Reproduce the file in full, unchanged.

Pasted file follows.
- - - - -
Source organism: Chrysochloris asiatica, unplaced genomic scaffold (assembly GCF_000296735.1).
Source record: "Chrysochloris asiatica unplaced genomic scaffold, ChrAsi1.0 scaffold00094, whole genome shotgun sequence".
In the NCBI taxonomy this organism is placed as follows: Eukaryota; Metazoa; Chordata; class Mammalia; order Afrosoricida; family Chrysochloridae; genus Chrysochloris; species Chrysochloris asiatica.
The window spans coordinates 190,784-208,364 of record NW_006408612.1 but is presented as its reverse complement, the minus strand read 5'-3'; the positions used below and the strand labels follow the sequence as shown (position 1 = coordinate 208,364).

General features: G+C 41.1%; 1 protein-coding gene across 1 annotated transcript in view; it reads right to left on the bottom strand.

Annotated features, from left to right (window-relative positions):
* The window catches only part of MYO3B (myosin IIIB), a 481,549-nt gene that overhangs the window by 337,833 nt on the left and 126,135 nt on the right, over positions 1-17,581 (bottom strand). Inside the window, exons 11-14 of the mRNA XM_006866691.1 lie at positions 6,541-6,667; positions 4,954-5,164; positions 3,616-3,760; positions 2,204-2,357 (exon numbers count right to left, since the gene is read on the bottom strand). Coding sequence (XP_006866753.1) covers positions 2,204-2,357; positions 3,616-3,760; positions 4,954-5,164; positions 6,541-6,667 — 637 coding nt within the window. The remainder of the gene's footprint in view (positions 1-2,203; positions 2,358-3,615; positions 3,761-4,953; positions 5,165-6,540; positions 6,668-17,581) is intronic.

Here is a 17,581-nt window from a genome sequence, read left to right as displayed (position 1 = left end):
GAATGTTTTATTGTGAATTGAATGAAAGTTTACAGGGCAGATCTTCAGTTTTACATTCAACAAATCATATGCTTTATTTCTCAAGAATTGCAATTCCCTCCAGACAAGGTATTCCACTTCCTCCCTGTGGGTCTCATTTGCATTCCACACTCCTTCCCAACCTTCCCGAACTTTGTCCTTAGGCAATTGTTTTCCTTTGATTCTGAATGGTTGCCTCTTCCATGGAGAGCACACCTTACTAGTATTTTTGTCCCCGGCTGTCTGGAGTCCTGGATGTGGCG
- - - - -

Source organism: Chrysochloris asiatica, unplaced genomic scaffold (assembly GCF_000296735.1).
Source record: "Chrysochloris asiatica unplaced genomic scaffold, ChrAsi1.0 scaffold00094, whole genome shotgun sequence".
In the NCBI taxonomy this organism is placed as follows: Eukaryota; Metazoa; Chordata; class Mammalia; order Afrosoricida; family Chrysochloridae; genus Chrysochloris; species Chrysochloris asiatica.
The window spans coordinates 190,784-208,364 of record NW_006408612.1 but is presented as its reverse complement, the minus strand read 5'-3'; the positions used below and the strand labels follow the sequence as shown (position 1 = coordinate 208,364).

General features: G+C 41.1%; 1 protein-coding gene across 1 annotated transcript in view; it reads right to left on the bottom strand.

Annotated features, from left to right (window-relative positions):
* The window catches only part of MYO3B (myosin IIIB), a 481,549-nt gene that overhangs the window by 337,833 nt on the left and 126,135 nt on the right, over positions 1-17,581 (bottom strand). Inside the window, exons 11-14 of the mRNA XM_006866691.1 lie at positions 6,541-6,667; positions 4,954-5,164; positions 3,616-3,760; positions 2,204-2,357 (exon numbers count right to left, since the gene is read on the bottom strand). Coding sequence (XP_006866753.1) covers positions 2,204-2,357; positions 3,616-3,760; positions 4,954-5,164; positions 6,541-6,667 — 637 coding nt within the window. The remainder of the gene's footprint in view (positions 1-2,203; positions 2,358-3,615; positions 3,761-4,953; positions 5,165-6,540; positions 6,668-17,581) is intronic.

Here is a 17,581-nt window from a genome sequence, read left to right as displayed (position 1 = left end):
GAATGTTTTATTGTGAATTGAATGAAAGTTTACAGGGCAGATCTTCAGTTTTACATTCAACAAATCATATGCTTTATTTCTCAAGAATTGCAATTCCCTCCAGACAAGGTATTCCACTTCCTCCCTGTGGGTCTCATTTGCATTCCACACTCCTTCCCAACCTTCCCGAACTTTGTCCTTAGGCAATTGTTTTCCTTTGATTCTGAATGGTTGCCTCTTCCATGGAGAGCACACCTTACTAGTATTTTTGTCCCCGGCTGTCTGGAGTCCTGGATGTGGCG